Though present and searchable in the Register of Companies at the Companies House, if your business doesn’t perform what’s deemed to be significant transactions throughout the financial year, it’s considered a dormant company due to inactivity.
There are some transactions that don’t contribute to making a company dormant:
- Filing fees & late payment penalties paid to the Companies House;
- Re-registration of company and submission of Confirmation Statement;
- Money paid for shares when your company was first incorporated.
Even if you choose to go dormant, you’re still legally required to file company information if you’ve previously registered with the Companies House.
A dormant company is “…a company that’s not active, not liable for Corporation Tax, or not within the charge to Corporation Tax.”
HMRC consider the following examples to be ‘dormant companies’:
- A new company that hasn’t begun trading yet;
- An ‘off-the-shelf’ company held by a company formation agent ready to be sold on;
- An existing company that has traded in the past, but is not currently trading;
- A company that will never trade because it has been formed solely to hold an asset such as property.
Should I Make My Company Dormant?
It’s one thing to know how to make a company dormant in the UK but before you dive in, ask yourself whether this route is right for you. What impact would dormancy have versus not carrying on at all? While there are many reasons you would want to take a break from running your company, it also pays to know how making your company dormant can work to your advantage.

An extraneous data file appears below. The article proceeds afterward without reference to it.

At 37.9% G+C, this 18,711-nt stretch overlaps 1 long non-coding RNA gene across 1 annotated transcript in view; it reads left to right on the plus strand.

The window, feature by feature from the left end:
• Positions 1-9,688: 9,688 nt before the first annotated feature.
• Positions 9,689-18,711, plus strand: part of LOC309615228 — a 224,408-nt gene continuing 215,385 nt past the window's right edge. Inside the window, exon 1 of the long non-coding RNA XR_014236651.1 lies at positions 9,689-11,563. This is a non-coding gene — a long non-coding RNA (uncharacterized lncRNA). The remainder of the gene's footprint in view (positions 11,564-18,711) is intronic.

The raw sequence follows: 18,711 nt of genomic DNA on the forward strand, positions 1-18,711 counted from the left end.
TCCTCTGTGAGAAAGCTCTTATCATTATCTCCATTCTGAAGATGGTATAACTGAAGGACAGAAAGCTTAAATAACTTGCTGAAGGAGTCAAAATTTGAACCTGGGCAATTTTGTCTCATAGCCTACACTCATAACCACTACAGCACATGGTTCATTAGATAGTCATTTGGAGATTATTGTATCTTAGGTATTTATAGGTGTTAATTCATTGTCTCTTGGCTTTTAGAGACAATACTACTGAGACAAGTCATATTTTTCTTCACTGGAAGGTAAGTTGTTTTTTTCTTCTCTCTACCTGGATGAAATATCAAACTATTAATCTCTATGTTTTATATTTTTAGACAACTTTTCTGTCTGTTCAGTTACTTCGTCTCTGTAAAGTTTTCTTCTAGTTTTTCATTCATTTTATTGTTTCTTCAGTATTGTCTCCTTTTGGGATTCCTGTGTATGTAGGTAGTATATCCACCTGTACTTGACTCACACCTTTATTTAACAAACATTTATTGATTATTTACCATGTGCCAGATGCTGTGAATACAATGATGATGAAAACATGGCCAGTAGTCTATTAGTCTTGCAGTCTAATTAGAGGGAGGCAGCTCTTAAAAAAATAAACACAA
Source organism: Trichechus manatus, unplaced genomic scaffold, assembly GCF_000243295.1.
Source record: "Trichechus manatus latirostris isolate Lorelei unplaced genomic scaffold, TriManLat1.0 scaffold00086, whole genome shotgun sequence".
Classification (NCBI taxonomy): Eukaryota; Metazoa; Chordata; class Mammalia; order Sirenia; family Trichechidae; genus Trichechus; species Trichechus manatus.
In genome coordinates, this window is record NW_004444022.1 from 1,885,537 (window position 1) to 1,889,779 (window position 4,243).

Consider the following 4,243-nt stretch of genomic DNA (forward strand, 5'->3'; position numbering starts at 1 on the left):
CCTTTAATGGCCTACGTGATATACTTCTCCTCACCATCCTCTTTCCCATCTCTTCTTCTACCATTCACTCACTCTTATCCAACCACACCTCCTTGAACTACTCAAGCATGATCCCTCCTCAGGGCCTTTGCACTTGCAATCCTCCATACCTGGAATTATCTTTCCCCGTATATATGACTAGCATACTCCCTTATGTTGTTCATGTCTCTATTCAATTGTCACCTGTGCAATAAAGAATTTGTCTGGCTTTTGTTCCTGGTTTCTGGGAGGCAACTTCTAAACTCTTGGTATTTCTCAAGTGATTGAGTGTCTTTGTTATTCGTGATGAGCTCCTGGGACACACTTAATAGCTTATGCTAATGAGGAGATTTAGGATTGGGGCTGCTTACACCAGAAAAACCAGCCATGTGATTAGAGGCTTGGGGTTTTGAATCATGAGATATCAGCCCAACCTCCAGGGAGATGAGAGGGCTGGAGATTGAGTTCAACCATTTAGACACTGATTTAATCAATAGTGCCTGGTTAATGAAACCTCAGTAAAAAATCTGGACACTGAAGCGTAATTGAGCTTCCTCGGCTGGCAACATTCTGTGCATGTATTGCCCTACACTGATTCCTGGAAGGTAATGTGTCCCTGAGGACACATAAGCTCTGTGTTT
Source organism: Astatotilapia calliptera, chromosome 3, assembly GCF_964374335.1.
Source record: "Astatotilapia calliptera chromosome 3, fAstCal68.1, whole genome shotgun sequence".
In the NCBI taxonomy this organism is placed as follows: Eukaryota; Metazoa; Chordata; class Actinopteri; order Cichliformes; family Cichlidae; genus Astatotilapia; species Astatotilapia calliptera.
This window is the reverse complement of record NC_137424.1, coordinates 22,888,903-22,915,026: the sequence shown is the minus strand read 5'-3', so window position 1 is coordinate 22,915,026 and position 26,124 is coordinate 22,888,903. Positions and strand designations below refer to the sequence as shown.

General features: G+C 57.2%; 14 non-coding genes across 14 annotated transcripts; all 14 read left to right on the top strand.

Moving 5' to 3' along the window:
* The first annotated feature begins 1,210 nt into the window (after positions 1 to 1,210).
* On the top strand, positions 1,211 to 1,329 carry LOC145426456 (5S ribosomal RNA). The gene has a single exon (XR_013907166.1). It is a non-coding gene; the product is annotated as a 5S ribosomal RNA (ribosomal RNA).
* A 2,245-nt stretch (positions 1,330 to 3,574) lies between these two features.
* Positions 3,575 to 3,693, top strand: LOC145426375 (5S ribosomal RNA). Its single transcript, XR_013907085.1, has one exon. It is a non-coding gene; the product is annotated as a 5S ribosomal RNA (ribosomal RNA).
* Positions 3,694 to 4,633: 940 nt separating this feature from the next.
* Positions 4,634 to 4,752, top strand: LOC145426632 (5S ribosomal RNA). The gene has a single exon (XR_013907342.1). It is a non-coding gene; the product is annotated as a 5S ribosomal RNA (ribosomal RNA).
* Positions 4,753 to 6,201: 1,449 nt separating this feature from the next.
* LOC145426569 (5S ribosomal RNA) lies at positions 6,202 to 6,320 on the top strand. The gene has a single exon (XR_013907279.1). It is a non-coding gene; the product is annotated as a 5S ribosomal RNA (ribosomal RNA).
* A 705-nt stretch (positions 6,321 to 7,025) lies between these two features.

Save costs on administration and maintenance
Making a company dormant means that there’s no earnings as your operations are no longer running as they were. You will be eligible to file “dormant accounts” if Companies House certified the dormancy and you also qualify as a “small company”. In this way, you could save costs on administration and maintenance as you don’t need to include an auditor’s report with your filing.
A company is considered “small” if it fulfils any two of the following:
- 50 employees or fewer
- A turnover of £10.2 million or less
- £5.1 million or less on the balance sheet
Payment of Corporation Tax
When you make a company dormant, the first thing you’re expected to do is inform HM Revenue and Customs (HMRC). Unless you receive a note to deliver a Company Tax Return you don’t need to pay Corporation Tax or further Company Tax Returns, but you will need to file annual accounts.
Take time off
If your business has stopped operating and you’ve chosen to register your company as dormant, you may find yourself presented with any of the following opportunities:
- Retire without worrying about company matters;
- Pass on the company to a chosen heir;
- Resume working as a full-time employee;
- Take time off to care for a loved one;
- Recuperate from an illness;
- Respond to sudden (temporary) need to move abroad.
How Long Can My Company Stay Dormant?
There’s no time limit on how long you can keep your company dormant, meaning as long as it works for you - and you’re legally compliant - you get to set the time frame. Once you learn the steps of how to make a company dormant in the UK, you’ll realise it may be a viable option to lower costs if you choose to resume operations in the future.